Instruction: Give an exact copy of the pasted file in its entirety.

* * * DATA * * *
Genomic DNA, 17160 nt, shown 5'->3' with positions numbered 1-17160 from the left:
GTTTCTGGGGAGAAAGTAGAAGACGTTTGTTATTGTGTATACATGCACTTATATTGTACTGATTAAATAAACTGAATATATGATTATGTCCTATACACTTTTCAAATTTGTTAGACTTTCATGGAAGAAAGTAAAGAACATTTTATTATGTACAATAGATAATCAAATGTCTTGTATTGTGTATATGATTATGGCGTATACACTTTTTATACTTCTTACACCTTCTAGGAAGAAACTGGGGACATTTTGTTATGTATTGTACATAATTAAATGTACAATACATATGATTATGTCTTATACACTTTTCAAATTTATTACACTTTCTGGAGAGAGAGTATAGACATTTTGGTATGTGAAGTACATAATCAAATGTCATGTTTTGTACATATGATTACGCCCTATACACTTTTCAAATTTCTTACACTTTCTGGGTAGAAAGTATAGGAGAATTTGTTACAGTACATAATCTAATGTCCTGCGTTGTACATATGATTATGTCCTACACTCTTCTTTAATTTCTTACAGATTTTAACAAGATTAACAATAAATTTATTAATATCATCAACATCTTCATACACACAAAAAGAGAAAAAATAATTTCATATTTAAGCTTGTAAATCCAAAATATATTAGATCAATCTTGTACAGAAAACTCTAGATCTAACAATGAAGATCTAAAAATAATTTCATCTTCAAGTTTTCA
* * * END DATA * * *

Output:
Genomic DNA, 17160 nt, shown 5'->3' with positions numbered 1-17160 from the left:
GTTTCTGGGGAGAAAGTAGAAGACGTTTGTTATTGTGTATACATGCACTTATATTGTACTGATTAAATAAACTGAATATATGATTATGTCCTATACACTTTTCAAATTTGTTAGACTTTCATGGAAGAAAGTAAAGAACATTTTATTATGTACAATAGATAATCAAATGTCTTGTATTGTGTATATGATTATGGCGTATACACTTTTTATACTTCTTACACCTTCTAGGAAGAAACTGGGGACATTTTGTTATGTATTGTACATAATTAAATGTACAATACATATGATTATGTCTTATACACTTTTCAAATTTATTACACTTTCTGGAGAGAGAGTATAGACATTTTGGTATGTGAAGTACATAATCAAATGTCATGTTTTGTACATATGATTACGCCCTATACACTTTTCAAATTTCTTACACTTTCTGGGTAGAAAGTATAGGAGAATTTGTTACAGTACATAATCTAATGTCCTGCGTTGTACATATGATTATGTCCTACACTCTTCTTTAATTTCTTACAGATTTTAACAAGATTAACAATAAATTTATTAATATCATCAACATCTTCATACACACAAAAAGAGAAAAAATAATTTCATATTTAAGCTTGTAAATCCAAAATATATTAGATCAATCTTGTACAGAAAACTCTAGATCTAACAATGAAGATCTAAAAATAATTTCATCTTCAAGTTTTCA